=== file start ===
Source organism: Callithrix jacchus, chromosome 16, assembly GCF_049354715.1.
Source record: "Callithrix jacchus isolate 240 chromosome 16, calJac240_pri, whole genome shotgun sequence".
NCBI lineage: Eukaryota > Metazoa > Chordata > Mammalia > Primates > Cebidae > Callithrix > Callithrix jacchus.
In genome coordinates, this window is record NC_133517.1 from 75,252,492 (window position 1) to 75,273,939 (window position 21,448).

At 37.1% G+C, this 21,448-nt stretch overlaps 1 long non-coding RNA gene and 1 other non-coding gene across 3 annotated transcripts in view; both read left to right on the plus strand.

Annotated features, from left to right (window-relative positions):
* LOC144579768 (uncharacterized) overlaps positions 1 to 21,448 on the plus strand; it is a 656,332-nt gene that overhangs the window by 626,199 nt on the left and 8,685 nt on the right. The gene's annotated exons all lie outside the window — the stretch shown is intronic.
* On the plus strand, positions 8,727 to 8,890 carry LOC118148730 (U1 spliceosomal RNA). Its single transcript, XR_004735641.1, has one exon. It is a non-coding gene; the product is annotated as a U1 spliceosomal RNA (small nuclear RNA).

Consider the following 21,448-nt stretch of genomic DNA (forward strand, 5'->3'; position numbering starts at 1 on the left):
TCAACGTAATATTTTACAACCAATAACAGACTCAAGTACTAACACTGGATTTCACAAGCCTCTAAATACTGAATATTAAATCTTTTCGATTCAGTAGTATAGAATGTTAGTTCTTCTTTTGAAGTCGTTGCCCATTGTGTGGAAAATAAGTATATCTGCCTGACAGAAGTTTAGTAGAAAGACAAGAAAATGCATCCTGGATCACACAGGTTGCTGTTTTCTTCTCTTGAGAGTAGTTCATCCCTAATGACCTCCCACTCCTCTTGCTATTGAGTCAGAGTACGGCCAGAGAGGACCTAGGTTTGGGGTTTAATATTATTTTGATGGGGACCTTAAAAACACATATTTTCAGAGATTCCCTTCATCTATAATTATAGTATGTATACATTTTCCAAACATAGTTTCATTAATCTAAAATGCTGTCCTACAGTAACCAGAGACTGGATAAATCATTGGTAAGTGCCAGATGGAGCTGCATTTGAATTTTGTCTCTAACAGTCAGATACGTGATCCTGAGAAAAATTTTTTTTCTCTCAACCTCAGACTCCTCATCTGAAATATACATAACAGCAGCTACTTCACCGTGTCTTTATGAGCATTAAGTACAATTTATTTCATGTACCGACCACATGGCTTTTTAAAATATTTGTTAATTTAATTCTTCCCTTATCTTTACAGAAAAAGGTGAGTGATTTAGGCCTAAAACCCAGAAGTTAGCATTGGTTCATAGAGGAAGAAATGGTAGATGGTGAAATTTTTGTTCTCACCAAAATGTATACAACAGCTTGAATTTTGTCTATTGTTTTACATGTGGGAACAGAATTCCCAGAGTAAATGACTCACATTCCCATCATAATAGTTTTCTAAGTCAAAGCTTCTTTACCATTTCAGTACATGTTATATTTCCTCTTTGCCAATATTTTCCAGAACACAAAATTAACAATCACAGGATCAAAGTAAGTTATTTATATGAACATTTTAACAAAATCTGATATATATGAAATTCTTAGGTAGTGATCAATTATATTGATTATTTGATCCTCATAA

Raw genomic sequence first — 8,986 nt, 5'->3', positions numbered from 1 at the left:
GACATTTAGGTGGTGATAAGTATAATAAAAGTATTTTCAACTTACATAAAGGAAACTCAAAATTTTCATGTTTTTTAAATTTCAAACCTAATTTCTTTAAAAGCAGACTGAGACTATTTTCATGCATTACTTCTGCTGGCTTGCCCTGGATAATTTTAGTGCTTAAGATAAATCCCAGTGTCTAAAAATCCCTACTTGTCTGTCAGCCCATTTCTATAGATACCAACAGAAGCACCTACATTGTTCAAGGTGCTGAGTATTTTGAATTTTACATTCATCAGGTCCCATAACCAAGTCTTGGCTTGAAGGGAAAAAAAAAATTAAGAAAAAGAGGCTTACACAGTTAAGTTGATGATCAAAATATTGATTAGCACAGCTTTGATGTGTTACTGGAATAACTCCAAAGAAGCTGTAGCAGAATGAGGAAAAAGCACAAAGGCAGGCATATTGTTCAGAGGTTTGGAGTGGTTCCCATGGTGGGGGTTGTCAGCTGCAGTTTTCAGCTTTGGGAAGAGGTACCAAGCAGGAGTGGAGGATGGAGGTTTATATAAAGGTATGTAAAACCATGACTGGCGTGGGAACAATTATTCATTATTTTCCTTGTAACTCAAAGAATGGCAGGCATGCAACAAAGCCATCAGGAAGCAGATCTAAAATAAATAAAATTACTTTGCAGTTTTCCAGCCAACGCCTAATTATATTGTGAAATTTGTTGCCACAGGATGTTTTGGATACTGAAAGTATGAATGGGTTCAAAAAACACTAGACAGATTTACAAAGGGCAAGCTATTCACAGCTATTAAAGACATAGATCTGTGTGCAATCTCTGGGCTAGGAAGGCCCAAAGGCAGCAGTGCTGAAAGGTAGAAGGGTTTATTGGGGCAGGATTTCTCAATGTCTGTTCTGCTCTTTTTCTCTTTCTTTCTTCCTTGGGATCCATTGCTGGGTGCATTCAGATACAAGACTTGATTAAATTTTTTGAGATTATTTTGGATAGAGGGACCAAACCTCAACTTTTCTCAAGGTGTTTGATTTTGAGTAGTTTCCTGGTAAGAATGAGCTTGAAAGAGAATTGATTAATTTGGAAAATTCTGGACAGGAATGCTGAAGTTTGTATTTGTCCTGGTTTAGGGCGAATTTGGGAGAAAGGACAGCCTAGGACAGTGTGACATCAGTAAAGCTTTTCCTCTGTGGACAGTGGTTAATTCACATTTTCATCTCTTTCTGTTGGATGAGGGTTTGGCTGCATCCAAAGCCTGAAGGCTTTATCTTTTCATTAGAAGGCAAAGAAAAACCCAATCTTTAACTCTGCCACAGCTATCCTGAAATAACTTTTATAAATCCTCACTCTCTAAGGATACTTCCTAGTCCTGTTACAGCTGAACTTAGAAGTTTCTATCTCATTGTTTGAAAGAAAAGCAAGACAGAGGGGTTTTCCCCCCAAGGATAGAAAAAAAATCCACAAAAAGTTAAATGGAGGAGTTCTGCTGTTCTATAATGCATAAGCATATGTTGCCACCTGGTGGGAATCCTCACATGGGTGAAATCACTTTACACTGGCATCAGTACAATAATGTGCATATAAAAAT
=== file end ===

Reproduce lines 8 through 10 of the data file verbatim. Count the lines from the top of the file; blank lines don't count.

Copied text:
* On the plus strand, positions 8,727 to 8,890 carry LOC118148730 (U1 spliceosomal RNA). Its single transcript, XR_004735641.1, has one exon. It is a non-coding gene; the product is annotated as a U1 spliceosomal RNA (small nuclear RNA).

Consider the following 21,448-nt stretch of genomic DNA (forward strand, 5'->3'; position numbering starts at 1 on the left):
TCAACGTAATATTTTACAACCAATAACAGACTCAAGTACTAACACTGGATTTCACAAGCCTCTAAATACTGAATATTAAATCTTTTCGATTCAGTAGTATAGAATGTTAGTTCTTCTTTTGAAGTCGTTGCCCATTGTGTGGAAAATAAGTATATCTGCCTGACAGAAGTTTAGTAGAAAGACAAGAAAATGCATCCTGGATCACACAGGTTGCTGTTTTCTTCTCTTGAGAGTAGTTCATCCCTAATGACCTCCCACTCCTCTTGCTATTGAGTCAGAGTACGGCCAGAGAGGACCTAGGTTTGGGGTTTAATATTATTTTGATGGGGACCTTAAAAACACATATTTTCAGAGATTCCCTTCATCTATAATTATAGTATGTATACATTTTCCAAACATAGTTTCATTAATCTAAAATGCTGTCCTACAGTAACCAGAGACTGGATAAATCATTGGTAAGTGCCAGATGGAGCTGCATTTGAATTTTGTCTCTAACAGTCAGATACGTGATCCTGAGAAAAATTTTTTTTCTCTCAACCTCAGACTCCTCATCTGAAATATACATAACAGCAGCTACTTCACCGTGTCTTTATGAGCATTAAGTACAATTTATTTCATGTACCGACCACATGGCTTTTTAAAATATTTGTTAATTTAATTCTTCCCTTATCTTTACAGAAAAAGGTGAGTGATTTAGGCCTAAAACCCAGAAGTTAGCATTGGTTCATAGAGGAAGAAATGGTAGATGGTGAAATTTTTGTTCTCACCAAAATGTATACAACAGCTTGAATTTTGTCTATTGTTTTACATGTGGGAACAGAATTCCCAGAGTAAATGACTCACATTCCCATCATAATAGTTTTCTAAGTCAAAGCTTCTTTACCATTTCAGTACATGTTATATTTCCTCTTTGCCAATATTTTCCAGAACACAAAATTAACAATCACAGGATCAAAGTAAGTTATTTATATGAACATTTTAACAAAATCTGATATATATGAAATTCTTAGGTAGTGATCAATTATATTGATTATTTGATCCTCATAA